You agree with me that the Middle East is now in dire need of peace, he said, a reference to internal strife in Iraq, disagreement in Lebanon and elsewhere.
"The Palestinian-Israeli conflict is one of the most serious conflicts that require a solution. I am fully convinced that despite all the difficulties, an atmosphere conducive to the resumption of the peace process exists," he said. "One that could lead to the establishment of a Palestinian state."
"We have the road map. A road map that includes the Arab initiative as well as President Bush's vision regarding the two-state solution," Abbas said. "What is required now, in all honesty, is for us to trace the beginning and the end of this peace process."
The map is there, he said, adding that he told Prime Minister Ehud Olmert and U.S. Secretary of State Condoleezza Rice that they had started moving in the right direction.
Abbas also spoke of poverty levels in Gaza having soared to record lows because of Israeli restrictions and the destruction of Palestinian infrastructure.
"Unemployment and poverty have reached unprecedented levels, with 79 percent of people in the Gaza Strip living below the poverty line, of which 51 percent live in utter poverty," he said.
On top of the Western sanctions, Palestinians say Israeli settlements, military checkpoints and a barrier cutting into the West Bank have also hit their economy because they seal off towns from workplaces, schools and farm fields. Israel says the barrier and checkpoints are needed to prevent militant attacks.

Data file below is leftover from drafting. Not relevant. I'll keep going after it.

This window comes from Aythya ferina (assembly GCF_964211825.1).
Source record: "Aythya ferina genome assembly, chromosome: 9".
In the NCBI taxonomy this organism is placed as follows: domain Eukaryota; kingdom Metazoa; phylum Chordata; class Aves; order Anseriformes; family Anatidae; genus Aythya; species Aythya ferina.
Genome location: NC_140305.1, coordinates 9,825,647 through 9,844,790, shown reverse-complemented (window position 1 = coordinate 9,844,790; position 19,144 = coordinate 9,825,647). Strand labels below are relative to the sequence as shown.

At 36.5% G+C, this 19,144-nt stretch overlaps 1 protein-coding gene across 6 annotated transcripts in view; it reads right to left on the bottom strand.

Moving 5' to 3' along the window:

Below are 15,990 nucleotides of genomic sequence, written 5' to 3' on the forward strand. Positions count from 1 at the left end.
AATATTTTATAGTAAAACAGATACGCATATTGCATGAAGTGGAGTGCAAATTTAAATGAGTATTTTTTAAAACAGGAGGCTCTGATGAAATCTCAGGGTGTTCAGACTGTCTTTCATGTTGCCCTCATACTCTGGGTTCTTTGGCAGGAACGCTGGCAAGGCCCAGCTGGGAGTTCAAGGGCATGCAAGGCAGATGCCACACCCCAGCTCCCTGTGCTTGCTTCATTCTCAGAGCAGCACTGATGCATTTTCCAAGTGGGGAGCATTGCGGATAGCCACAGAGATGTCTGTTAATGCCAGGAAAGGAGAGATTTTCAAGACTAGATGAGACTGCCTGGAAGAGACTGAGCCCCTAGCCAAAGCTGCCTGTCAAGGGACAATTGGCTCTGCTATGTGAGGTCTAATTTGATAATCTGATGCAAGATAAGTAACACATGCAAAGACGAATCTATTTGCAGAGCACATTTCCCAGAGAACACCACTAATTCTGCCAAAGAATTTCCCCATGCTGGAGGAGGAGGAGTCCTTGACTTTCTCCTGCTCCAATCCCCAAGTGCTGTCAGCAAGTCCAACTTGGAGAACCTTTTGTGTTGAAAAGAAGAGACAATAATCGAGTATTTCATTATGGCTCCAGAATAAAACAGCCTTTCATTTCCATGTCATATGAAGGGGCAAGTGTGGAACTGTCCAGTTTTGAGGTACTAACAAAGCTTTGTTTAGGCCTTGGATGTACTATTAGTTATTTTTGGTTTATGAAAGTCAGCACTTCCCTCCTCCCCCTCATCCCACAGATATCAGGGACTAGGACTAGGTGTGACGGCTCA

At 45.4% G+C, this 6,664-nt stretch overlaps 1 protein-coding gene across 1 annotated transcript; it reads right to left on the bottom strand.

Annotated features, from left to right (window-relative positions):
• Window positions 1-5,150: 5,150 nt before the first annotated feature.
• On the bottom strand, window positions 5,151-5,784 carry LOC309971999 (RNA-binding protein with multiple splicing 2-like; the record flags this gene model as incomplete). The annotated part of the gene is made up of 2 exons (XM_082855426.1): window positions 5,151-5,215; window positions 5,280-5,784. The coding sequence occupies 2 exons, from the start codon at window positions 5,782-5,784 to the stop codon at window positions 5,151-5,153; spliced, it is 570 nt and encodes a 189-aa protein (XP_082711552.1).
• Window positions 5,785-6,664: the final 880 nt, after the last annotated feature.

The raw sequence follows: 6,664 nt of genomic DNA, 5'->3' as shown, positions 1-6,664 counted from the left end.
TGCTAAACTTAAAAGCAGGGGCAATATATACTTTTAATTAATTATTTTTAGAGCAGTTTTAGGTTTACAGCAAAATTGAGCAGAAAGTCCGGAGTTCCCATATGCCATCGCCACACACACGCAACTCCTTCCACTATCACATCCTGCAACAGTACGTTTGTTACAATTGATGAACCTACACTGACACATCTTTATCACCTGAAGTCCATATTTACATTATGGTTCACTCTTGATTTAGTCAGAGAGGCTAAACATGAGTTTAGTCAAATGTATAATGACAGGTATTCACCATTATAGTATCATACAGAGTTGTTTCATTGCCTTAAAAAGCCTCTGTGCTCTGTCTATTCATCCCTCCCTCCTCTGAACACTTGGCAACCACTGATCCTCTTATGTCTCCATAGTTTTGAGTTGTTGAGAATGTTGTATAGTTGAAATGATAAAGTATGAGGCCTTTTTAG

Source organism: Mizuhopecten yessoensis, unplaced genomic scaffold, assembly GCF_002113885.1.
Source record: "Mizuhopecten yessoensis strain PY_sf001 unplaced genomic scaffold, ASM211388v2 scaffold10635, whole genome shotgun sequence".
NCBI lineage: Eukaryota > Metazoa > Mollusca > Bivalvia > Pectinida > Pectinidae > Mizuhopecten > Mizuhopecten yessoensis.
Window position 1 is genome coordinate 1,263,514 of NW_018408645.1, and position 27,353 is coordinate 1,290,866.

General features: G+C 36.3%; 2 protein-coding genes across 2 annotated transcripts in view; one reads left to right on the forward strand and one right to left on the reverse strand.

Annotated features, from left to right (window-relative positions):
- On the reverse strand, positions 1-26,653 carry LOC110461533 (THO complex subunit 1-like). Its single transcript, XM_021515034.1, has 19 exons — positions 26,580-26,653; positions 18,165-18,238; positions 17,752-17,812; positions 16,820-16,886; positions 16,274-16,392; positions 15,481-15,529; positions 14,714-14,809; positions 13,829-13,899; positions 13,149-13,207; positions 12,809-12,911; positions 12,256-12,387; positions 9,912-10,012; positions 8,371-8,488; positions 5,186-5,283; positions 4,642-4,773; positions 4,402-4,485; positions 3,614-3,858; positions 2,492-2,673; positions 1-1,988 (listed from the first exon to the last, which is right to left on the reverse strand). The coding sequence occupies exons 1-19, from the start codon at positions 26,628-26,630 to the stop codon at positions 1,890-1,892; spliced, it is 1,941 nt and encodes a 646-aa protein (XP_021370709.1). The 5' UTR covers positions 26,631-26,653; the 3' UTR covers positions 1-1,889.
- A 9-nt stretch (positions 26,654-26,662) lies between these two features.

Abbas planned to meet with Livni during the conference to discuss ways to revitalize peace talks, an Abbas aide said Thursday. The planned meeting was confirmed by Foreign Ministry spokesman Mark Regev, but he did not specify when the meeting would take place.
On Thursday, Abbas met behind closed doors with German Chancellor Angela Merkel to discuss efforts aimed at reviving the long-stalled peacemaking efforts.
Abbas and Prime Minister Ehud Olmert met last month to discuss confidence-building measures that would allow the sides to get back to the negotiating table, abandoned more than six years ago.
The two are going to try to push that process forward further next month in a three-way summit with United States Secretary of State Condoleezza Rice.
The date and venue for that session have not yet been set.
At Davos, Iran's Khatami calls for calm heads in nuclear row Former Iranian President Mohammad Khatami on Thursday called for calm heads to reduce building tensions between the United States and his country over its nuclear program.
"I hope that they would be good enough in managing the situation. We deeply need patience and understanding and not to get too emotional," Khatami said at the Davos meeting.
Iran says it needs nuclear power to generate electricity but the West is concerned it is secretly seeking an atom bomb.
Khatami declined to comment on Iran's decision earlier this week to ban a group of 38 Atomic Energy Agency (IAEA) inspectors from working in Iran.
Khatami, a cleric who was president from 1997 to 2005, also threw his support behind the U.S. Iraq Study Group proposal for the Bush administration to involve Iran in regional talks about the future of Iraq.
"Rather than confrontation, it would be better to cooperate and have dialogue with Iran and Syria," Khatami told reporters after attending a panel discussion on the outlook for Iraq.
When the hopelessly prodigal son mounts the podium to deliver his sixth State of the Union address, seated behind him will be the parents he never had: the good mother, caring yet demanding responsibility, and the bad father, granting license for misadventure. As he evades and rebuffs the speaker of the house, Nancy Pelosi, President Bush clings to the vice-president, Dick Cheney, as his permissive authority figure.
On Monday, the day before his speech, Bush descended to "the weakest point of his presidency, facing deep public dissatisfaction over his Iraq war policies and eroding confidence in his leadership", the Washington Post reported, referring to the ABC News/Washington Post poll that disclosed Bush as the most unpopular president since Richard Nixon on the eve of his resignation.